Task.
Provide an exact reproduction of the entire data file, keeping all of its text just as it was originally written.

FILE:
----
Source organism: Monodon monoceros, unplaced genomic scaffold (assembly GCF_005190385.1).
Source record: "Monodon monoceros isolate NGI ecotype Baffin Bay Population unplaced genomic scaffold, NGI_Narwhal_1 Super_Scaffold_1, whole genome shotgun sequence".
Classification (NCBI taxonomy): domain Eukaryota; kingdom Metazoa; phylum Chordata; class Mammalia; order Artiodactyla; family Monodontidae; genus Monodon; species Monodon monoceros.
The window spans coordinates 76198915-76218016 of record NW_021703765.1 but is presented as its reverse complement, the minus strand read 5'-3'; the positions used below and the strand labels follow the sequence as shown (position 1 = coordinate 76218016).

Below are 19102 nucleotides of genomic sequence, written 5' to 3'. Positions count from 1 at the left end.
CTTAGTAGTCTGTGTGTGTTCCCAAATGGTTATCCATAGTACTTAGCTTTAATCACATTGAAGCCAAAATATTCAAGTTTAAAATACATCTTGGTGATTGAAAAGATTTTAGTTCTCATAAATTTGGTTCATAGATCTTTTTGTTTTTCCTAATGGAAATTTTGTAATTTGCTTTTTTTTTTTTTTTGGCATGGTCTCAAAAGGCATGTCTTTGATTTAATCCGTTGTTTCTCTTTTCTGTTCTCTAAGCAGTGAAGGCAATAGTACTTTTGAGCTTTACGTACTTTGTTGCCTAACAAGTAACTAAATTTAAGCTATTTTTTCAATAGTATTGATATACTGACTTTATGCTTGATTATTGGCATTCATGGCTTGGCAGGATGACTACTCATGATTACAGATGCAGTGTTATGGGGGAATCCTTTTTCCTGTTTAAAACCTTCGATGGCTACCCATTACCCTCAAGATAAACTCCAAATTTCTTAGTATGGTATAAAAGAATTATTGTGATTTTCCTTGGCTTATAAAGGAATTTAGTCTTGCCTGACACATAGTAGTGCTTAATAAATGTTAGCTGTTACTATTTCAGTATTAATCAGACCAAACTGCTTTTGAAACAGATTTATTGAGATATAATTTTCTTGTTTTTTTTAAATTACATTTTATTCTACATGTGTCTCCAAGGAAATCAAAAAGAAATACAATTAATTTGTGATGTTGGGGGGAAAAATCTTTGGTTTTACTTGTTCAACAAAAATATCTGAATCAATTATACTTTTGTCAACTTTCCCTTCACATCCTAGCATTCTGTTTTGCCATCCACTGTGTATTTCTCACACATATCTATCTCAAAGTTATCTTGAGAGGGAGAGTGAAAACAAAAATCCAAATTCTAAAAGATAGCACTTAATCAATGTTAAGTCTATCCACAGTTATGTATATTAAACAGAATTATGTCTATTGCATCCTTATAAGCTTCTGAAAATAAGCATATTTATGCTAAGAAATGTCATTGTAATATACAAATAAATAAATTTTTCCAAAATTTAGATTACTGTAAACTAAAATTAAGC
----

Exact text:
Source organism: Monodon monoceros, unplaced genomic scaffold (assembly GCF_005190385.1).
Source record: "Monodon monoceros isolate NGI ecotype Baffin Bay Population unplaced genomic scaffold, NGI_Narwhal_1 Super_Scaffold_1, whole genome shotgun sequence".
Classification (NCBI taxonomy): domain Eukaryota; kingdom Metazoa; phylum Chordata; class Mammalia; order Artiodactyla; family Monodontidae; genus Monodon; species Monodon monoceros.
The window spans coordinates 76198915-76218016 of record NW_021703765.1 but is presented as its reverse complement, the minus strand read 5'-3'; the positions used below and the strand labels follow the sequence as shown (position 1 = coordinate 76218016).

Below are 19102 nucleotides of genomic sequence, written 5' to 3'. Positions count from 1 at the left end.
CTTAGTAGTCTGTGTGTGTTCCCAAATGGTTATCCATAGTACTTAGCTTTAATCACATTGAAGCCAAAATATTCAAGTTTAAAATACATCTTGGTGATTGAAAAGATTTTAGTTCTCATAAATTTGGTTCATAGATCTTTTTGTTTTTCCTAATGGAAATTTTGTAATTTGCTTTTTTTTTTTTTTTGGCATGGTCTCAAAAGGCATGTCTTTGATTTAATCCGTTGTTTCTCTTTTCTGTTCTCTAAGCAGTGAAGGCAATAGTACTTTTGAGCTTTACGTACTTTGTTGCCTAACAAGTAACTAAATTTAAGCTATTTTTTCAATAGTATTGATATACTGACTTTATGCTTGATTATTGGCATTCATGGCTTGGCAGGATGACTACTCATGATTACAGATGCAGTGTTATGGGGGAATCCTTTTTCCTGTTTAAAACCTTCGATGGCTACCCATTACCCTCAAGATAAACTCCAAATTTCTTAGTATGGTATAAAAGAATTATTGTGATTTTCCTTGGCTTATAAAGGAATTTAGTCTTGCCTGACACATAGTAGTGCTTAATAAATGTTAGCTGTTACTATTTCAGTATTAATCAGACCAAACTGCTTTTGAAACAGATTTATTGAGATATAATTTTCTTGTTTTTTTTAAATTACATTTTATTCTACATGTGTCTCCAAGGAAATCAAAAAGAAATACAATTAATTTGTGATGTTGGGGGGAAAAATCTTTGGTTTTACTTGTTCAACAAAAATATCTGAATCAATTATACTTTTGTCAACTTTCCCTTCACATCCTAGCATTCTGTTTTGCCATCCACTGTGTATTTCTCACACATATCTATCTCAAAGTTATCTTGAGAGGGAGAGTGAAAACAAAAATCCAAATTCTAAAAGATAGCACTTAATCAATGTTAAGTCTATCCACAGTTATGTATATTAAACAGAATTATGTCTATTGCATCCTTATAAGCTTCTGAAAATAAGCATATTTATGCTAAGAAATGTCATTGTAATATACAAATAAATAAATTTTTCCAAAATTTAGATTACTGTAAACTAAAATTAAGC